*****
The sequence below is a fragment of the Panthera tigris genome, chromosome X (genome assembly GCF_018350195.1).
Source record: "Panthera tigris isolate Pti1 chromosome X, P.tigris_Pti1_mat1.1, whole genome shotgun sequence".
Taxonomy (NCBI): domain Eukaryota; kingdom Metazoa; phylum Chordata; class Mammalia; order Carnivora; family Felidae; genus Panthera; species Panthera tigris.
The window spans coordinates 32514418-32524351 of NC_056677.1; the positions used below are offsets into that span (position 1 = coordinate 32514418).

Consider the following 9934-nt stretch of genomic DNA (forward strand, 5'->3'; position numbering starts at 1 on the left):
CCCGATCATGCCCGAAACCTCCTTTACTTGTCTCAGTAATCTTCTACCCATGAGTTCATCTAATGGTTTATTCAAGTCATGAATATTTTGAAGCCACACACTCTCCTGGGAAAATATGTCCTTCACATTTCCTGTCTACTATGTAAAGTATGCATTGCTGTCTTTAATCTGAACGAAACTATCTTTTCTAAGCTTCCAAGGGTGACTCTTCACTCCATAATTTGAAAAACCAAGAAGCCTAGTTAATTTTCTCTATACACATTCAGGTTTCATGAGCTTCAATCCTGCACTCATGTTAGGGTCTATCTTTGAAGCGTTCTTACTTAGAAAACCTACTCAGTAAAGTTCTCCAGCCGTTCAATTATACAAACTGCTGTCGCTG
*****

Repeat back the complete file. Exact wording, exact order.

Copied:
The sequence below is a fragment of the Panthera tigris genome, chromosome X (genome assembly GCF_018350195.1).
Source record: "Panthera tigris isolate Pti1 chromosome X, P.tigris_Pti1_mat1.1, whole genome shotgun sequence".
Taxonomy (NCBI): domain Eukaryota; kingdom Metazoa; phylum Chordata; class Mammalia; order Carnivora; family Felidae; genus Panthera; species Panthera tigris.
The window spans coordinates 32514418-32524351 of NC_056677.1; the positions used below are offsets into that span (position 1 = coordinate 32514418).

Consider the following 9934-nt stretch of genomic DNA (forward strand, 5'->3'; position numbering starts at 1 on the left):
CCCGATCATGCCCGAAACCTCCTTTACTTGTCTCAGTAATCTTCTACCCATGAGTTCATCTAATGGTTTATTCAAGTCATGAATATTTTGAAGCCACACACTCTCCTGGGAAAATATGTCCTTCACATTTCCTGTCTACTATGTAAAGTATGCATTGCTGTCTTTAATCTGAACGAAACTATCTTTTCTAAGCTTCCAAGGGTGACTCTTCACTCCATAATTTGAAAAACCAAGAAGCCTAGTTAATTTTCTCTATACACATTCAGGTTTCATGAGCTTCAATCCTGCACTCATGTTAGGGTCTATCTTTGAAGCGTTCTTACTTAGAAAACCTACTCAGTAAAGTTCTCCAGCCGTTCAATTATACAAACTGCTGTCGCTG